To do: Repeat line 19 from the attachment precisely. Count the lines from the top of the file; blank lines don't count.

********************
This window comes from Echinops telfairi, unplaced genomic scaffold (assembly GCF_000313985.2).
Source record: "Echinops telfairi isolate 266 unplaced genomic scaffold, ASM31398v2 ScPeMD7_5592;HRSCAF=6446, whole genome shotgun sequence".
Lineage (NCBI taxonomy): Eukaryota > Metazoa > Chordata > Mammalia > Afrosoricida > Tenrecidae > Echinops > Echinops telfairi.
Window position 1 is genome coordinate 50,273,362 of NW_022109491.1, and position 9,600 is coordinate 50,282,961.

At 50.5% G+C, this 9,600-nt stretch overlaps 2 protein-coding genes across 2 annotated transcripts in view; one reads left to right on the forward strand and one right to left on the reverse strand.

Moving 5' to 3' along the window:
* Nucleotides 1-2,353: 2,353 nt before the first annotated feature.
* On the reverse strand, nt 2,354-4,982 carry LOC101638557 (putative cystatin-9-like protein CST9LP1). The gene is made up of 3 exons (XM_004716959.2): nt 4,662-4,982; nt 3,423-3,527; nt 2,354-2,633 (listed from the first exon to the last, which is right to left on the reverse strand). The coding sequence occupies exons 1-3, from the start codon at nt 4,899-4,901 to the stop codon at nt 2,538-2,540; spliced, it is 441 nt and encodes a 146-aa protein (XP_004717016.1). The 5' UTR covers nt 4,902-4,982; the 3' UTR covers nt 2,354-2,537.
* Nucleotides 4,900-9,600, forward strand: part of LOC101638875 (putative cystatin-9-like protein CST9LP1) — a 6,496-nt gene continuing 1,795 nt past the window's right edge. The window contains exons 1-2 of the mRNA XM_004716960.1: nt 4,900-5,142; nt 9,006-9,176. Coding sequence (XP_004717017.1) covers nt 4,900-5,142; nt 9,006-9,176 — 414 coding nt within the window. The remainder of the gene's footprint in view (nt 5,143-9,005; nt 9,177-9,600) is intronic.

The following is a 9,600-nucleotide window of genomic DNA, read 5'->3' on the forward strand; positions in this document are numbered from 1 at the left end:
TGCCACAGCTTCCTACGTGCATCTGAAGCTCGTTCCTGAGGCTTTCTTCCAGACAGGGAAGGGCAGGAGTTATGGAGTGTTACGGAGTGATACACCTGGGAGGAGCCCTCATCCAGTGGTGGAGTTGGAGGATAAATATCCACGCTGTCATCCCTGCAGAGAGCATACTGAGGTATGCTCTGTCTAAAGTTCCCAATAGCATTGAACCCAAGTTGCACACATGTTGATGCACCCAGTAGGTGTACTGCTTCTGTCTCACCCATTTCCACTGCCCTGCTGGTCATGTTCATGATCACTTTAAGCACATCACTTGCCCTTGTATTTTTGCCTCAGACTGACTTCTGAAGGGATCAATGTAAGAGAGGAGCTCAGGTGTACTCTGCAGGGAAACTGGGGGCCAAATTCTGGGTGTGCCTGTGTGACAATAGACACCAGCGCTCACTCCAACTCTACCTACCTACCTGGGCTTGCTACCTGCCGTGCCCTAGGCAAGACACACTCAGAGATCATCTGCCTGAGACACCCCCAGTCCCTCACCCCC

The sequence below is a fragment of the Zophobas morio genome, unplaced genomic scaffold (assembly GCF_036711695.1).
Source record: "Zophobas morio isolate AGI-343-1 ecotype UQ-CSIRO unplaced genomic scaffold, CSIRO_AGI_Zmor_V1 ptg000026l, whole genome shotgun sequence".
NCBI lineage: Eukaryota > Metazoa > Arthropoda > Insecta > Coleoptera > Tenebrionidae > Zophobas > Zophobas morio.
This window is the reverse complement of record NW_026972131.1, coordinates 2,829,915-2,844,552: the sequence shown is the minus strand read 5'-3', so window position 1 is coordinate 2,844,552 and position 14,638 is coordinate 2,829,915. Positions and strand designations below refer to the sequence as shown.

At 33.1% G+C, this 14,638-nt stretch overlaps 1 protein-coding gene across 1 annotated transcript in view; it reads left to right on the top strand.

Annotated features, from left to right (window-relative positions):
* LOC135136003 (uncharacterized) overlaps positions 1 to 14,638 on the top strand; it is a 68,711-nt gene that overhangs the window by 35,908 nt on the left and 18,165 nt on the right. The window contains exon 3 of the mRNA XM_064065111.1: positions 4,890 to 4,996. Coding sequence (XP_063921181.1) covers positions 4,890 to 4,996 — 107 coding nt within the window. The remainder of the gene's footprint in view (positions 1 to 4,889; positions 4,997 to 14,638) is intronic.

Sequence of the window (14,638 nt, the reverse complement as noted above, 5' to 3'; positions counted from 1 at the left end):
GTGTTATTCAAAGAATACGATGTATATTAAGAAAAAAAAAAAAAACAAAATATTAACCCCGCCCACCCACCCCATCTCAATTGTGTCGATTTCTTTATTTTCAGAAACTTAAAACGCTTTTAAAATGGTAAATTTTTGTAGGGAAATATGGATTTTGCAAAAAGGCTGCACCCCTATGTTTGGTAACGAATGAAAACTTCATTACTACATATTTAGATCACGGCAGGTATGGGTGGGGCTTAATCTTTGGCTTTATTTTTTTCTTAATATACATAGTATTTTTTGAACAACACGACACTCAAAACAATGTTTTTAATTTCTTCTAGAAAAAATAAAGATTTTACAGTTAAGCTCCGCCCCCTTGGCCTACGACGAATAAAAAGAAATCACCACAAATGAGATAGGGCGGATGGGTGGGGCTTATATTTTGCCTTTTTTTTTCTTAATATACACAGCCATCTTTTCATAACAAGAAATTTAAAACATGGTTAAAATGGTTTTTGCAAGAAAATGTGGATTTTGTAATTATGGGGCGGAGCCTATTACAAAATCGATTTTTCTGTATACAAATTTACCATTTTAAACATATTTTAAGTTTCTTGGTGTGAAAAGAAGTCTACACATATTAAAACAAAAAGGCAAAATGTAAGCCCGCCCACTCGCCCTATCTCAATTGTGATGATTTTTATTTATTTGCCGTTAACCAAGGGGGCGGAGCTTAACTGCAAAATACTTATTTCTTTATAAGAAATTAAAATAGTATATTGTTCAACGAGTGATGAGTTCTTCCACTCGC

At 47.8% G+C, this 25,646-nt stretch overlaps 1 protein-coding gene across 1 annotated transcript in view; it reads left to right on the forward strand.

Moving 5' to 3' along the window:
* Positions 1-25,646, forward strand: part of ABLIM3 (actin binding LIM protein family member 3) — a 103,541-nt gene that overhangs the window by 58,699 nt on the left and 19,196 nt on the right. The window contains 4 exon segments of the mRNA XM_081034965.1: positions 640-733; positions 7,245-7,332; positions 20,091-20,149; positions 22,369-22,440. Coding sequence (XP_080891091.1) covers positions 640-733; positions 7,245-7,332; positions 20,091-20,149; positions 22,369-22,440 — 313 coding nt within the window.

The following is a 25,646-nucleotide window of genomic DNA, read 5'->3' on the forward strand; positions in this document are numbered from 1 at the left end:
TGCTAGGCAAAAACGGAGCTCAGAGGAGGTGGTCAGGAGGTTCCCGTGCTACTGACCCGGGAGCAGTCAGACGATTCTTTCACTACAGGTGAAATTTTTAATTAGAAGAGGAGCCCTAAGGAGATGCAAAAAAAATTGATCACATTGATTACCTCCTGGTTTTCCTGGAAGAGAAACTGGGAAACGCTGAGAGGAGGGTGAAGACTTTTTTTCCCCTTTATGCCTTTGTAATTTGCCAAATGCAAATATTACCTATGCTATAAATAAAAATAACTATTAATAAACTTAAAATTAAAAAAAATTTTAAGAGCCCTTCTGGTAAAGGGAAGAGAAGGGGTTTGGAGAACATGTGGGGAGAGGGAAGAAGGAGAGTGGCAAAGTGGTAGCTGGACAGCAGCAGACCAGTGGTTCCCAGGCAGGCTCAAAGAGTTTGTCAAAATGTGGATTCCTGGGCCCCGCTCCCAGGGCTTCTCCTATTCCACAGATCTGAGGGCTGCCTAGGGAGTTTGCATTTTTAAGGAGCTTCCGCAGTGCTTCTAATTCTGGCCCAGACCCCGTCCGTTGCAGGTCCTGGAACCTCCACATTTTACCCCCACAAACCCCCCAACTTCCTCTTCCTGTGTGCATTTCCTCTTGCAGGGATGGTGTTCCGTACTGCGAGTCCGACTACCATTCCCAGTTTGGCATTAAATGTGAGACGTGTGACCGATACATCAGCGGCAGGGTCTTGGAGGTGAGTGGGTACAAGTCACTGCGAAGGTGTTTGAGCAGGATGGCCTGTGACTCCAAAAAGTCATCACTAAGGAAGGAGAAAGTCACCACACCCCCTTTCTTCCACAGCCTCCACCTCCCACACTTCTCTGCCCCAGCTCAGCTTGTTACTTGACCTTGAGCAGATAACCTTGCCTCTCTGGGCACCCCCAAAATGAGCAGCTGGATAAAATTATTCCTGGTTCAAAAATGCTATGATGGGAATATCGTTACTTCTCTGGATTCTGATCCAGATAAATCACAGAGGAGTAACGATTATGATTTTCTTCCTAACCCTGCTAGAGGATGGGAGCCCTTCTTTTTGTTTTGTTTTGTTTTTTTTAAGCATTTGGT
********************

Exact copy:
Sequence of the window (14,638 nt, the reverse complement as noted above, 5' to 3'; positions counted from 1 at the left end):